It is difficult to know how the local notary informed his female clients of the Senatusconsultum Velleianum, or how women understood that ancient law, but the exercise alone of bringing it forth surely had an impact on how women were viewed and on how they viewed themselves. Women were made aware that their male counterparts did not have to renounce anything connected to the specificity of the male sex. This was a potent message, however legally insignificant the Velleianum might have been by then. In essence, the Velleianum was the equivalent to the ‘dragon of social theory’ that Sarah Hanley found for pre-modern France. In her examination of the public discourse that limited women's civil liberties, Hanley noted that ‘in legal theory, women contracted into marriage, then lost the capacity to contract’. In reality, French women were involved in a variety of legal contracts, and found the means to circumvent the theoretical norms.17 In early modern Portugal, too, perceptions mattered, yet, as this article will explore next, the incongruity of the Velleianum may have struck more than a few women who were called upon to offer sureties, following a common formula that was entrenched in Portuguese law.
3. The guarantor and the guarantee
Women and men alike were called upon to offer sureties and pledges for a variety of reasons, but especially for those individuals who were accused of committing a crime. In early modern Portugal, a prisoner seeking bail had to obtain a fiança e abonação (surety and security), a legally binding financial guarantee that the prisoner had to present to judicial authorities. This bond was provided by someone who was called a fiador e pagador e abonador (guarantor and payer and warrantor), an individual who guaranteed that the prisoner would fulfil the terms of bail in the allotted time, and who pledged to cover all costs and penalties if the prisoner failed to do so.18 The need for a fiador meant that a prisoner had been charged with a crime and needed to seek a livramento – a release on bail to deal with the case. The best available evidence for the surety system in early modern Portugal is found in notarial collections where these sureties, commonly called a carta de fiança, were registered. Sometimes a carta de fiança had more than one fiador, or guarantor, one of whom was the principal pagador, or principal payer, the guarantor who shouldered the bulk of the responsibility for the undertaking. Often the fiador also needed a guarantor for her or his pledge, and this person was usually called an abanador, an individual who not only offered an additional security to guarantee the first, but also sometimes vouched for the existence and value of the assets put forth by the first fiador.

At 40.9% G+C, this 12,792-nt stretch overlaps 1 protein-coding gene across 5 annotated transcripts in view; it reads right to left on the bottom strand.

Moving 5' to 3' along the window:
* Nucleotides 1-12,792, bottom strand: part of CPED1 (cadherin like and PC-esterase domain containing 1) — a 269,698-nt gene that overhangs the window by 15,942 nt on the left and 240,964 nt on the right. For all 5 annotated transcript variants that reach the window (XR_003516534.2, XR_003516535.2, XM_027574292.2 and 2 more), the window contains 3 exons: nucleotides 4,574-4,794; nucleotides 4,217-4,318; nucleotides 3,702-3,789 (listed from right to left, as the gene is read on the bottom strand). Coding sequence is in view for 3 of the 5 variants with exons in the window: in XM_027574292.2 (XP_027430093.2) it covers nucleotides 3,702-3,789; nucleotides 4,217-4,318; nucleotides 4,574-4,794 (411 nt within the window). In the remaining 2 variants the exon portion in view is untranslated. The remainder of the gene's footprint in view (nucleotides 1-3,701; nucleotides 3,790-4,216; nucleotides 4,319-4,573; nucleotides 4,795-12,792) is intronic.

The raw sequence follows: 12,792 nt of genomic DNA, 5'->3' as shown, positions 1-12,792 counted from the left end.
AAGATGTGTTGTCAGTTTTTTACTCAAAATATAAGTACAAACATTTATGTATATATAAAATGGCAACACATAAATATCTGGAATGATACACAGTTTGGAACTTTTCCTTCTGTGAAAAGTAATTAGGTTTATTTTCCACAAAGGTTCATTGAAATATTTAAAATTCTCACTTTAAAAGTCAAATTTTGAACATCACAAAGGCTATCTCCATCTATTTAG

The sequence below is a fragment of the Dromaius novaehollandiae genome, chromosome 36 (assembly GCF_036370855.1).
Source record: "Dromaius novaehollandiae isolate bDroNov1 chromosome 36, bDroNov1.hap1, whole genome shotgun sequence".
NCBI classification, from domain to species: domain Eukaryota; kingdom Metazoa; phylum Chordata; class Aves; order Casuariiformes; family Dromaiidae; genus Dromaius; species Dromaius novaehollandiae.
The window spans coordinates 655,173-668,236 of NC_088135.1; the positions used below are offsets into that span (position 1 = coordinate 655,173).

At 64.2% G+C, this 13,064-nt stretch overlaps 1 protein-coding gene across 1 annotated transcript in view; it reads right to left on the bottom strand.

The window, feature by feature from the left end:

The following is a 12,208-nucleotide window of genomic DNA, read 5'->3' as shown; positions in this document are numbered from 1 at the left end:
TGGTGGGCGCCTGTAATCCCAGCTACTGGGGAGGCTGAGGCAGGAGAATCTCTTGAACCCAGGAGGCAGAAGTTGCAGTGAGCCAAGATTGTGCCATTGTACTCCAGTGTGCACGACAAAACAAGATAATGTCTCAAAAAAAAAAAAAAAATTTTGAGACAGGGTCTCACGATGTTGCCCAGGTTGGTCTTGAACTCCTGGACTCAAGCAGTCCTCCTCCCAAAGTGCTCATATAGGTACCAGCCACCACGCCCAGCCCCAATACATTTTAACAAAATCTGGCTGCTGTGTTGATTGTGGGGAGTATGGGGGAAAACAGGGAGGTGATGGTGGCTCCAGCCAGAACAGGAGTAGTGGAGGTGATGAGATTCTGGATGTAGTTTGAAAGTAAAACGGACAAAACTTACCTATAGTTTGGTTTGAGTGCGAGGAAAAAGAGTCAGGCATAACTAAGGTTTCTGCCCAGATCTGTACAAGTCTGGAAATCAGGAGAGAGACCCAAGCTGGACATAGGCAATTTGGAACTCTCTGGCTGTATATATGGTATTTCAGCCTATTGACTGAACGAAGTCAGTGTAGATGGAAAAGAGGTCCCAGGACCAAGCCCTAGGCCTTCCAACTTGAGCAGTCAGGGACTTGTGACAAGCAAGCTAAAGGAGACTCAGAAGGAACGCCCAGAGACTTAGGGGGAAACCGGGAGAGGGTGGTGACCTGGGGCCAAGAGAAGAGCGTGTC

The primary purpose of the notarised fiança was to outline what and how much the fiador pledged, and the estimated values of the real estate and landed properties used as collateral.19 In cases of a guarantor who was married, a pledge of assets that were joint-owned necessitated the agreement of the surviving spouse. Most fianças found in the Portuguese archives were granted by men to other men, and many of those documents contained the approval of their wives, yet a significant number did not make any references to women, a phenomenon that raises questions about the applicability of the law in the construction of these documents.